Devon and Cornwall Police civilian staff face pay cut
Almost 400 civilian staff at Devon and Cornwall Police face pay cuts under a review of their jobs.
The force has 2,225 civilian staff who carry out a range of jobs, from working with forensics to running call centres.
One member of staff posted on an internal forum that they would lose about £8,000.
Unions and Chief Constable Shaun Sawyer claimed it was the best deal that could be reached, but staff have reacted angrily.
Under the job evaluation programme, about 55% of civilian staff will see their basic pay remain the same and 28% will receive salary increases.
But 16% - or 363 staff - will have their pay cut, the force said.
Simon Hall, BBC South West home affairs correspondent
Job evaluation has become a toxic issue in Devon and Cornwall Police.
Senior officers are well aware of that, and this version has been handled with great care.
But it retains the potential to be highly damaging for the force.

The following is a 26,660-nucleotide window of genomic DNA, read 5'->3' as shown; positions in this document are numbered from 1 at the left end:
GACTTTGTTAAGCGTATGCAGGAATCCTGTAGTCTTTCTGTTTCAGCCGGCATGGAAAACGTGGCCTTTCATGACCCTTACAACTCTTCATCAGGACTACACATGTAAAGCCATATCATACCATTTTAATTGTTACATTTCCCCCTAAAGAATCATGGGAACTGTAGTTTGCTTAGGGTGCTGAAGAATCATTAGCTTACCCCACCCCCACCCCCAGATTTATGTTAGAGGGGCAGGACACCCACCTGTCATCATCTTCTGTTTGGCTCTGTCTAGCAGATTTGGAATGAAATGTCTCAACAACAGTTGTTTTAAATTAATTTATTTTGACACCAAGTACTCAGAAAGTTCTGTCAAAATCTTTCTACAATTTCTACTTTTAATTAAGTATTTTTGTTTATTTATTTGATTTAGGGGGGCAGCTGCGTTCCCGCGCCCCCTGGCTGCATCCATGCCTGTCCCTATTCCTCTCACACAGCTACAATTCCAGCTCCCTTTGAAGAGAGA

Whether it will be depends on the reaction of those staff who lose out.
It would not reveal how much the maximum pay reduction would be, except to say it would be greater than 15%.
One member of staff who is expecting to get a £360 rise accused the system of being "morally corrupt", and a number took to internet forums to reveal their losses and criticise bosses and unions.
Senior officers said those losing out would have their pay protected for between one and two years and the option to apply for other jobs within the force.
Chief Constable Sawyer said: "I believe this is the right balance for the public, for the force, and for the collective of the workforce, but for some individuals it is not."
Unions - including Unison, Unite and the GMB - said they would recommend members accepted when they vote on it in a ballot later this month.
Bill Stevens, from the GMB union, said: "We would love to be able to have a government that did give us the funding that Devon and Cornwall Police deserve.
"But sadly we're not in that situation at the moment."
All public bodies, including the NHS and councils, have been required to go through job evaluation in an attempt to ensure fair pay for staff.